What is a Programmable Logic Controller (PLC)?

Since the dawn of the Industrial Era, people have looked for ways to streamline production and save valuable time. The very invention of the factory process has transformed the world of commerce and ultimately defined how work happens in the modern age.

As automation has improved and more processes can happen without human input, one device in particular has become crucial to modern industry: the Programmable Logic Controller (PLC).

The History of the PLC

A PLC is a computer that monitors other machines or devices in order to manage relays and logic-based triggers for industrial processes. By constantly tracking inputs, a PLC can make decisions that control the overall state of the process. For example, if a certain temperature is reached in one device, the PLC can determine whether or not other devices need to be shut down for safety.

PLCs began in the automotive industry, where inventor Richard Morley created them as an alternative to standard relays. Switching among relays often led to arcing that welded contacts shut, so PLCs were a much safer option. Also, each relay needed its own hardware for logic configuration, while the PLC could centralize its logical operations.

Unlike other controllers, the PLC could be extended and easily altered, and engineers could “mix and match” various devices and input types. Best of all, the PLC used a simple programming language that made it highly adaptable for process management. Due to this versatility, the PLC quickly earned its place in many industrial processes and continues to be used to this day.

Modern PLCs are sophisticated enough to fully automate various machinery and overall inputs. They can identify gaps and triggers at which to start or cease processes. Then, they streamline the overall production, allowing for shorter timelines and better error prevention. Plus, they generate data that can be analyzed to further improve the process’s efficiency.

How Does a PLC Work?

A PLC system comprises a central processing unit, which performs arithmetic and executes logic-based decisions, and the various inputs and outputs of the connected devices. These I/Os can be analog or digital and may include sensors, switches, valves, etc. A PLC’s flexibility permits it to efficiently manage any industrial process.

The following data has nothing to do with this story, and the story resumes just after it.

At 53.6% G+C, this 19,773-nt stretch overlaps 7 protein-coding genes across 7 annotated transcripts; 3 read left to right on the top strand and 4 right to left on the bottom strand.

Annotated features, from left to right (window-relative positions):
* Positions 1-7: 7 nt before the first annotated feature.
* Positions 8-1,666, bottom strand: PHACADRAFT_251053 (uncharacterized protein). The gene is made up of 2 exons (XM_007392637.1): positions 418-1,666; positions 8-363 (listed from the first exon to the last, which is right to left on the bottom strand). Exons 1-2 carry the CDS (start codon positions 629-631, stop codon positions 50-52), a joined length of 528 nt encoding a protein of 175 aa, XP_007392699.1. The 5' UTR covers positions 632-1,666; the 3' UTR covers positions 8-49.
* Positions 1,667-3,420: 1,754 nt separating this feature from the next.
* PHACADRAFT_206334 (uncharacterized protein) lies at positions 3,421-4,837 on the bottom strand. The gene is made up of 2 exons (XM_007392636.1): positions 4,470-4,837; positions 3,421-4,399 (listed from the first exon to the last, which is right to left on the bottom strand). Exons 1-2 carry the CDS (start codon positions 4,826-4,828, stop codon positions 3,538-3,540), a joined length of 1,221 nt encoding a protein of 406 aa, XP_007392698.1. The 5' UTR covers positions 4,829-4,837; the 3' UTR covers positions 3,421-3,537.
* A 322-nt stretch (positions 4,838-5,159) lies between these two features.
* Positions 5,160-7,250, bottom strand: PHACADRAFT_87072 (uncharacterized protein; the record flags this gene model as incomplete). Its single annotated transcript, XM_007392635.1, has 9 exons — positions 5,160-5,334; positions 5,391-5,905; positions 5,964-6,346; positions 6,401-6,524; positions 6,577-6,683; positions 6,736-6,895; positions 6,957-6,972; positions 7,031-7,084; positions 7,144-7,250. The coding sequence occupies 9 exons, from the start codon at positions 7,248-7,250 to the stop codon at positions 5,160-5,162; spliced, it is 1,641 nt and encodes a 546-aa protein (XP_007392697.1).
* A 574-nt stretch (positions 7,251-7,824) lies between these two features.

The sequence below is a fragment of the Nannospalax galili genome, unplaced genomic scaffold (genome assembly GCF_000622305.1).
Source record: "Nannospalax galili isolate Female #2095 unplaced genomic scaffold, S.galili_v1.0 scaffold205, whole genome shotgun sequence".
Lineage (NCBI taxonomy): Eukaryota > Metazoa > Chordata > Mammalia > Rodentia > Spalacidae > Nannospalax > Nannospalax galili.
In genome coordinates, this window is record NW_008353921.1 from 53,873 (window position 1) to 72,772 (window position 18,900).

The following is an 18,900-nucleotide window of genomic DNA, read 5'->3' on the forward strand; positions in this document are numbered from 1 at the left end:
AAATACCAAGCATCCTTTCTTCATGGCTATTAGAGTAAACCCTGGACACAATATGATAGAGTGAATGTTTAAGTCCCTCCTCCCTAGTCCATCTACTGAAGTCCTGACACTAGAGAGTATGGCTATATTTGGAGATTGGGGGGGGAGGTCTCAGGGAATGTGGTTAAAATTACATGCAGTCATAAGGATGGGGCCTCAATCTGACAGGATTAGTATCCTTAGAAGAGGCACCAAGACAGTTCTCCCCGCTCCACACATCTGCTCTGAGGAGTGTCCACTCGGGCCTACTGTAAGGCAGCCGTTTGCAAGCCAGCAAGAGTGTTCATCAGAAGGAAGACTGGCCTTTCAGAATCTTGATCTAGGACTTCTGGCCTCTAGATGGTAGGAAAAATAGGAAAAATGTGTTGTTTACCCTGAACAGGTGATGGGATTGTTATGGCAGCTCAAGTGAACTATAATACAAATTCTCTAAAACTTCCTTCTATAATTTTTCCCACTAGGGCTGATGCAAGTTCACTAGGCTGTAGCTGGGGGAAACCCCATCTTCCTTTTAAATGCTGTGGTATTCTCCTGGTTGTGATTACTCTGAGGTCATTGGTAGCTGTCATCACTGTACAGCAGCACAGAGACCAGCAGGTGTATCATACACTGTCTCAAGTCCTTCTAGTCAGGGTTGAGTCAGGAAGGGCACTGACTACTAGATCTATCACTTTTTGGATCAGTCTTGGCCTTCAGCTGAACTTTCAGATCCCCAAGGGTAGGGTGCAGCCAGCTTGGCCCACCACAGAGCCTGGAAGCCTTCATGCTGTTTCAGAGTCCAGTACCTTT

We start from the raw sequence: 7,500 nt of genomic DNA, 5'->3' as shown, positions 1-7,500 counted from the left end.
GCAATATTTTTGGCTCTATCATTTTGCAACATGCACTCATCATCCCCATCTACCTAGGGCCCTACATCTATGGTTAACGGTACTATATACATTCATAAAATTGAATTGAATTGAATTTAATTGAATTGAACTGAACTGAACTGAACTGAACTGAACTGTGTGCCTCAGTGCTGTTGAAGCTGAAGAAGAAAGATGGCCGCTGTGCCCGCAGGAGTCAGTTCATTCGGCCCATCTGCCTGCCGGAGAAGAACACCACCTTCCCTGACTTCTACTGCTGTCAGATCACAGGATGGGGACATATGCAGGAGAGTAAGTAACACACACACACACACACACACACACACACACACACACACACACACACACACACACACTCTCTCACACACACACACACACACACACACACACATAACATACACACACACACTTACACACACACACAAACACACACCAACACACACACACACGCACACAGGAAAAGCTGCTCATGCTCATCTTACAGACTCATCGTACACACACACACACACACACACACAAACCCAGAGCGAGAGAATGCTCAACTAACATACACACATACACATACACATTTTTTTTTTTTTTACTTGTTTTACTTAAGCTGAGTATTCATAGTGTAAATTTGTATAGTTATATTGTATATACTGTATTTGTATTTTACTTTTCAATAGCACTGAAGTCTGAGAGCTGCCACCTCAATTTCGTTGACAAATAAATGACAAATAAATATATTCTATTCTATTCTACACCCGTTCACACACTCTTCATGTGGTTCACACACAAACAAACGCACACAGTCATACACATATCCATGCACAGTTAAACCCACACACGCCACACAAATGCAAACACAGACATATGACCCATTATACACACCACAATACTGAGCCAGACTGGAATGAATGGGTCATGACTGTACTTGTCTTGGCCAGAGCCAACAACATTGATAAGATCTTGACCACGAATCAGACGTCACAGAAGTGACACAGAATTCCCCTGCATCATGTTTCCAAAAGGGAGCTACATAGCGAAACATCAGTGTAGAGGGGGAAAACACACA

The core program is downloaded directly into the PLC’s CPU and stored in memory, so the PLU can immediately return to action if the power goes out. A basic program includes four stages:

  • Input scan: the PLC evaluates the state of all connected devices and their inputs (sensors, meters, switches, etc.)
  • Program scan: the CPU executes any pre-programmed logical operations based on the inputs
  • Output scan: the PLC alters or maintains the state of the output devices (valves, relays, drives, light indicators, etc.)
  • Housekeeping: all data and diagnostics are exported to the HMI, IoT devices, etc.

Unlike standard relay systems, where an error could cause a domino effect leading to device failure, a PLC centralizes process management. Its CPU draws data from the various inputs and outputs, then performs operations or diagnostics depending on its programming. Most PLCs use Ladder Logic, also called “C,” which allows programmers to write simple logic-based commands (e.g. “if–then”).

Operating a PLC

PLCs are designed to run themselves, using their internal logic and pre-programmed commands to start, stop, mediate, and report on their connected devices. Thanks to their combination of simple yet flexible programming and overall customizability, they remove the need for constant monitoring or user manipulation.

That said, there is always a situation in which humans need to adjust, examine, or intervene in a process. A PLC can execute or stop processes on its own, but in real-time, it’s most effective to deploy an HMI device. As relatively simple computers, PLCs usually don’t have monitors or detailed read-outs. An HMI, short for Human–Machine Interface, offers a display in which a user can manipulate the device and receive diagnostic reports, process status, and other data.

Now that modern technology has enabled the Internet of Things (Iot), PLCs can also export data to Internet-based applications or files. An HMI may connect a PLC’s information to a web browser, SQL database, or cloud-based application so that users can easily track and report on an industrial process.


A PLC is a simple yet powerful solution for industrial process management. It is highly customizable and can consistently and concurrently manage a range of devices. Once its core programming is installed and its housekeeping scan connected to external data monitors, a PLC is an extremely effective way to automate and monitor complex processes. This ensures the overall safety and productivity of your industrial devices and their associated tasks.

For expert assistance in choosing, developing, and configuring a PLC and its HMI/IoT system, reach out to Browning Electric Co. We’re proud to help companies streamline their industrial processes and collect valuable data from their devices. Contact us for help with designing, building, and programming your PLC system.